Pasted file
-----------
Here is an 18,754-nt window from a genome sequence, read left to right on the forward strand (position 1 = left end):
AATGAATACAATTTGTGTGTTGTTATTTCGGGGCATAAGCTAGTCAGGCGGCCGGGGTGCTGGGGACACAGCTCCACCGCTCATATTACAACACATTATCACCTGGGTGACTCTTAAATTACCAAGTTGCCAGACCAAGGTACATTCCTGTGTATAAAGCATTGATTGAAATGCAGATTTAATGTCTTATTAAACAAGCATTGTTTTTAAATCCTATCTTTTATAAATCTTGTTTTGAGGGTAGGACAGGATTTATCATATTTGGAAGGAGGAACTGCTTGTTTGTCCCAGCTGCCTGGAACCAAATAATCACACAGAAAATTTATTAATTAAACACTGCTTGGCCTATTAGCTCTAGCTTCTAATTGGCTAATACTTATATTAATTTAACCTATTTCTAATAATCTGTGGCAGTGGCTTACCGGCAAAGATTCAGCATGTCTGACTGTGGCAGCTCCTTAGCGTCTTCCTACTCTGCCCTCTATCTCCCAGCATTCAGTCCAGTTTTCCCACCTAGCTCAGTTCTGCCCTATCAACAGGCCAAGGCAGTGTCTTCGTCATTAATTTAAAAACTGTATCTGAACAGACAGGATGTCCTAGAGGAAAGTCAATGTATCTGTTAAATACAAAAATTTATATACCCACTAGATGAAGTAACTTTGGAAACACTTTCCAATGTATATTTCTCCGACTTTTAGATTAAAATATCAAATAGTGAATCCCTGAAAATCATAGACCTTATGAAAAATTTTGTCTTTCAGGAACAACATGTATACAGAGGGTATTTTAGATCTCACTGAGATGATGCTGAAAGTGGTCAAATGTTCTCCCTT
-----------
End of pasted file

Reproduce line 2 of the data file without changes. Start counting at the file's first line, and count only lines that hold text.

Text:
AATGAATACAATTTGTGTGTTGTTATTTCGGGGCATAAGCTAGTCAGGCGGCCGGGGTGCTGGGGACACAGCTCCACCGCTCATATTACAACACATTATCACCTGGGTGACTCTTAAATTACCAAGTTGCCAGACCAAGGTACATTCCTGTGTATAAAGCATTGATTGAAATGCAGATTTAATGTCTTATTAAACAAGCATTGTTTTTAAATCCTATCTTTTATAAATCTTGTTTTGAGGGTAGGACAGGATTTATCATATTTGGAAGGAGGAACTGCTTGTTTGTCCCAGCTGCCTGGAACCAAATAATCACACAGAAAATTTATTAATTAAACACTGCTTGGCCTATTAGCTCTAGCTTCTAATTGGCTAATACTTATATTAATTTAACCTATTTCTAATAATCTGTGGCAGTGGCTTACCGGCAAAGATTCAGCATGTCTGACTGTGGCAGCTCCTTAGCGTCTTCCTACTCTGCCCTCTATCTCCCAGCATTCAGTCCAGTTTTCCCACCTAGCTCAGTTCTGCCCTATCAACAGGCCAAGGCAGTGTCTTCGTCATTAATTTAAAAACTGTATCTGAACAGACAGGATGTCCTAGAGGAAAGTCAATGTATCTGTTAAATACAAAAATTTATATACCCACTAGATGAAGTAACTTTGGAAACACTTTCCAATGTATATTTCTCCGACTTTTAGATTAAAATATCAAATAGTGAATCCCTGAAAATCATAGACCTTATGAAAAATTTTGTCTTTCAGGAACAACATGTATACAGAGGGTATTTTAGATCTCACTGAGATGATGCTGAAAGTGGTCAAATGTTCTCCCTT